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In an upcoming project we are looking to use ASP.NET WebAPI 2 to expose service functionality to both our web sites and browser clients.

Since we want as few "end-points" as possible where possible we want all calls, even "internal" to consume our servers from the WebAPI web services. (i.e. not just new-ing up a controller instance directly)

I am looking for something to help generate or scaffold C# "client's" that wrap the HTTPClient and deliver strongly typed "proxy's". Similar to WCF when generating proxy's via "Add new service reference".

I have read other questions asking similar things (As seen HERE), but wanted to ask a more direct question not related to MVC or testing concerns.

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This is the best representation of what I was looking for: faniereynders.com/2013/03/aspnet-web-api.html Hope this might come out in an official way later... –  BoxOfNotGoodery Oct 22 '13 at 18:37

3 Answers 3

up vote 7 down vote accepted

This is the best representation of what I was looking for:

http://faniereynders.com/2013/03/aspnet-web-api.html http://www.faniereynders.com/2014/01/introducing-webapiproxy-providing.html

He put his example code up on github:


Hope this might come out in an official way later.

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The most common way I've seen of delivering easy to use web api functionality is to have an assembly which defines the main classes as well as some post functionality. This assembly uses JSON to transfer data.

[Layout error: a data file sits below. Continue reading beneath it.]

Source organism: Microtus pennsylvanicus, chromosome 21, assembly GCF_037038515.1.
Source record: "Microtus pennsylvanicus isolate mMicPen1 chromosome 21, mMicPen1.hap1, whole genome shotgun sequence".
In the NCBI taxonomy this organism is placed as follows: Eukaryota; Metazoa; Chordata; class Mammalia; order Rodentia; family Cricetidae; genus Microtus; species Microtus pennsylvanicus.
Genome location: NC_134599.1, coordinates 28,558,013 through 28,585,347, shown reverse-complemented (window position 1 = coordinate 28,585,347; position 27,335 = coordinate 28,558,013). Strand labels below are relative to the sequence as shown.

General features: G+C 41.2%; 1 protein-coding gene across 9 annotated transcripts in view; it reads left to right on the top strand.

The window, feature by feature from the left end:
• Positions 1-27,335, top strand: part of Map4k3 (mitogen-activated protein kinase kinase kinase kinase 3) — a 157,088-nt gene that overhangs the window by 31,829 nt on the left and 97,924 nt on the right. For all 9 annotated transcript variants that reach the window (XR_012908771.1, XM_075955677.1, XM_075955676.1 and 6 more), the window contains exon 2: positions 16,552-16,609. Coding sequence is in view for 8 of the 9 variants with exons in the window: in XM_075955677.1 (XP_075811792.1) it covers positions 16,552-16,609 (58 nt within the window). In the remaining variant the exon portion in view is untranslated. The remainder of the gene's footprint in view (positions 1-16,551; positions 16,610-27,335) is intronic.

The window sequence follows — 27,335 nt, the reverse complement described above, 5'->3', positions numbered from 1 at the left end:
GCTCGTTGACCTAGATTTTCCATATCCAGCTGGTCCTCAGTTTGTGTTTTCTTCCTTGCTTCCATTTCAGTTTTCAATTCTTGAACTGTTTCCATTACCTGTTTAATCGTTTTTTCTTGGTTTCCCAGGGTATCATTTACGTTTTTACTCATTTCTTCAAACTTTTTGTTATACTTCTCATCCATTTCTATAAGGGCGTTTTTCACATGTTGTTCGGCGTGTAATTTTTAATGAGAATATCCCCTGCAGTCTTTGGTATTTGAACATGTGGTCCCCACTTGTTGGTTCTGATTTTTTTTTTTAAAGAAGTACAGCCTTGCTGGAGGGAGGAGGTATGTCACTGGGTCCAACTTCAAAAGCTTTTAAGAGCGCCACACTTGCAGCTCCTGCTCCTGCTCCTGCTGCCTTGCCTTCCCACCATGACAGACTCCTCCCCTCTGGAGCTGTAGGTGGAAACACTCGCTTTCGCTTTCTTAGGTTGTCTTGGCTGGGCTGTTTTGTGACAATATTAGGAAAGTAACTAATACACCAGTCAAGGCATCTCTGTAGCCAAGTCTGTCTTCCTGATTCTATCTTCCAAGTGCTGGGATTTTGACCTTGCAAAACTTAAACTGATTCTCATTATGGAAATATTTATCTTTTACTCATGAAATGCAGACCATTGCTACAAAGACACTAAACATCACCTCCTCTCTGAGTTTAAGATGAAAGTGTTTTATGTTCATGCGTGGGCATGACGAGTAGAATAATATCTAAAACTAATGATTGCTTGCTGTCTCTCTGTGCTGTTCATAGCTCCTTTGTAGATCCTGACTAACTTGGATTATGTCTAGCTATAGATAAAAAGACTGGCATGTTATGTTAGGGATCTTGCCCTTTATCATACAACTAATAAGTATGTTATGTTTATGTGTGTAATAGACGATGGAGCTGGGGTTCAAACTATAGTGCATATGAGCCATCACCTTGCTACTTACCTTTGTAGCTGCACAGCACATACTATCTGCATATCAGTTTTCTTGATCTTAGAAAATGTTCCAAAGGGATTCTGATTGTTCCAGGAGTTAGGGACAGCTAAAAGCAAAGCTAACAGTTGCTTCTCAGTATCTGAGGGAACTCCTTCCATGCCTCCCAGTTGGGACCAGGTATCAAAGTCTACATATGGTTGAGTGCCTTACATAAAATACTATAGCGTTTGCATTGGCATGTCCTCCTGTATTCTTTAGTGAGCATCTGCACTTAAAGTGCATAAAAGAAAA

Take a look at how PayPal's integrated API works. Essentially they give you an assembly which contains the definitions for the various classes in use. There is a class for transferring the data to the server.

The idea is that the clients don't care how they are actually communicating with you (it's all in the black box) however they have the option of using the predefined classes or roll their own.

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I believe the main concern there is the mapping between relative uris of various services and corresponding methods so that rather than a generic set of methods accepting uris you got a large set of methods whene a single method corresponds to a single api call. The question is not whether this is possible, apparently it is as such wrapping api can easily be handcoded but how to automatically generate it using an existing approach. –  Wiktor Zychla Oct 21 '13 at 16:59

I'd say you don't really need a full blown library to access data; if you have your data objects defined in a common library, you can use generic helper methods to do something like

    public static TItem GetItem<TItem>(this HttpClient httpClient, string queryString) where TItem : class
        var response = httpClient.GetAsync(queryString).Result;
        if (response.IsSuccessStatusCode)
            return response.Content.ReadAsAsync<TItem>().Result;

        throw new HttpRequestException(response.ToString());

but change for your own error handling, etc.

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